|Birthname||Katherine Brooks Gittings|
|born on||31 July 1932 at 17:00 (= 5:00 PM )|
|Place||Vienna, Austria, 48n13, 16e20|
|Timezone||CET h1e (is standard time)|
|Astrology data||08°12' 16°57 Asc. 26°43'|
American pioneering activist for lesbian and gay equality, who organized the New York chapter of the Daughters of Bilitis (DOB) from 1958 to 1963, edited the national DOB magazine The Ladder from 1963 to 1966, and worked closely with Frank Kameny in the 1960s on the first picket lines that brought attention to the ban on employment of gay people by the largest employer in the USA at that time: the United States government.
Gittings participated in many of the earliest LGBT actions in the United States. In 1965, Gittings marched in the first gay picket lines at the White House, the US State Department, and at Independence Hall in Philadelphia to protest the federal government's policy on discrimination of homosexuals, holding a sign that read "Sexual preference is irrelevant to federal employment."
Her early experiences with trying to learn more about lesbianism fueled her lifetime work with libraries. In the 1970s, Gittings was most involved in the American Library Association, especially its gay caucus, the first such in a professional organization, in order to promote positive literature about homosexuality in libraries.
She was a part of the movement to get the American Psychiatric Association to drop homosexuality as a mental illness in 1972. Her self-described life mission was to tear away the "shroud of invisibility" related to homosexuality, which had theretofore been associated with crime and mental illness.
Gittings and her lifelong partner, Kay Tobin (also known as Kay Tobin Lahusen; born 1930) met in 1961 at a picnic in Rhode Island. Gittings described how they began: "We hit it off, we started courting. I flew to Boston [to see her] and got off the plane with a big bunch of flowers in my hand. I couldn't resist. I did not care what the world thought. I dropped the flowers, grabbed her and kissed her. That was not being done in 1961." Gittings and Lahusen were together for 46 years.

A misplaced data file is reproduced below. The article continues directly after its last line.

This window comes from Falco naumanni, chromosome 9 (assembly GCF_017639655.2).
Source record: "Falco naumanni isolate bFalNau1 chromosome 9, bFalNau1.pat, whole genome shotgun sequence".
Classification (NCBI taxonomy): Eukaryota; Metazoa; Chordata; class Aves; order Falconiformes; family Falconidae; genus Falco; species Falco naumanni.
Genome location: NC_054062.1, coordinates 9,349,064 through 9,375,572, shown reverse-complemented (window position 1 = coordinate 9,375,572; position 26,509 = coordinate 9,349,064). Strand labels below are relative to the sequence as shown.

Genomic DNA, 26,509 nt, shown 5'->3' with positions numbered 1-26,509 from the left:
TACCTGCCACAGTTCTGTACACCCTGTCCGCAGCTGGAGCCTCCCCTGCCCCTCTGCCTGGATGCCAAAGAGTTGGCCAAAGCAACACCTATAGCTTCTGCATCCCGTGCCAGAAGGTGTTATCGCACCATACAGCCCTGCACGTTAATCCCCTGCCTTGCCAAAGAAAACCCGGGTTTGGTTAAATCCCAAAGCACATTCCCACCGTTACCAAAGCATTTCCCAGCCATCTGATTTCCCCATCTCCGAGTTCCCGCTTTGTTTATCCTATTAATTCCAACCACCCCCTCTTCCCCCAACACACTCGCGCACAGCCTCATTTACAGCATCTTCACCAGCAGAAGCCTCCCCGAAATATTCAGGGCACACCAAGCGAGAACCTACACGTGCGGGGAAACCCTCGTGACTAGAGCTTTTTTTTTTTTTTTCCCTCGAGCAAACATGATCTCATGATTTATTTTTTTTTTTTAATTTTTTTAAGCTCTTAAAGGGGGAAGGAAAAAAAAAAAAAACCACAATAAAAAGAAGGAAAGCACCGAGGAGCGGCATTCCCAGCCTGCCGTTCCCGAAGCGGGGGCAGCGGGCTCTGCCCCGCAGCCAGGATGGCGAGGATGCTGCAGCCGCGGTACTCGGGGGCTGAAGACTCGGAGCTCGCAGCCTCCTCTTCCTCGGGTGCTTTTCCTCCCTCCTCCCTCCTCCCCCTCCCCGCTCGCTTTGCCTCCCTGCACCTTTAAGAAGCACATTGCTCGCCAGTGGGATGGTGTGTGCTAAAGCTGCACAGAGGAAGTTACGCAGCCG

On 18 February 2007, Gittings died in Kennett Square, Pennsylvania after a long battle with breast cancer. She was survived by her life partner, Kay Tobin Lahusen, and her sister, Eleanor Gittings Taylor.
Gittings was awarded a lifetime membership in the American Library Association, and the ALA named an annual award for the best gay or lesbian novel the Barbara Gittings Award. The Gay and Lesbian Alliance Against Defamation (GLAAD) also named an activist award for her.
- associate relationship with Lyon, Phyllis (born 10 November 1924)
- associate relationship with Martin, Del (born 5 May 1921)
Sy Scholfield provided U.S. Consular Report of Birth.
- Diagnoses : Major Diseases : Cancer (Breast)
- Family : Relationship : Marriage more than 15 Yrs (46 years with partner, Kay Tobin)
- Family : Relationship : Mate - Same sex
- Family : Parenting : Kids none
- Lifestyle : Home : Expatriate
- Passions : Sexuality : Lesbian
- Personal : Death : Illness/ Disease (Breast cancer)
- Vocation : Education : Librarian
- Vocation : Education : Public speaker
- Vocation : Politics : Activist/ political
- Vocation : Politics : Activist/ social
- Vocation : Politics : Activist/ feminist (Lesbian)
- Vocation : Writers : Magazine/ newsletter ("The Ladder")
- Vocation : Writers : Publisher/ Editor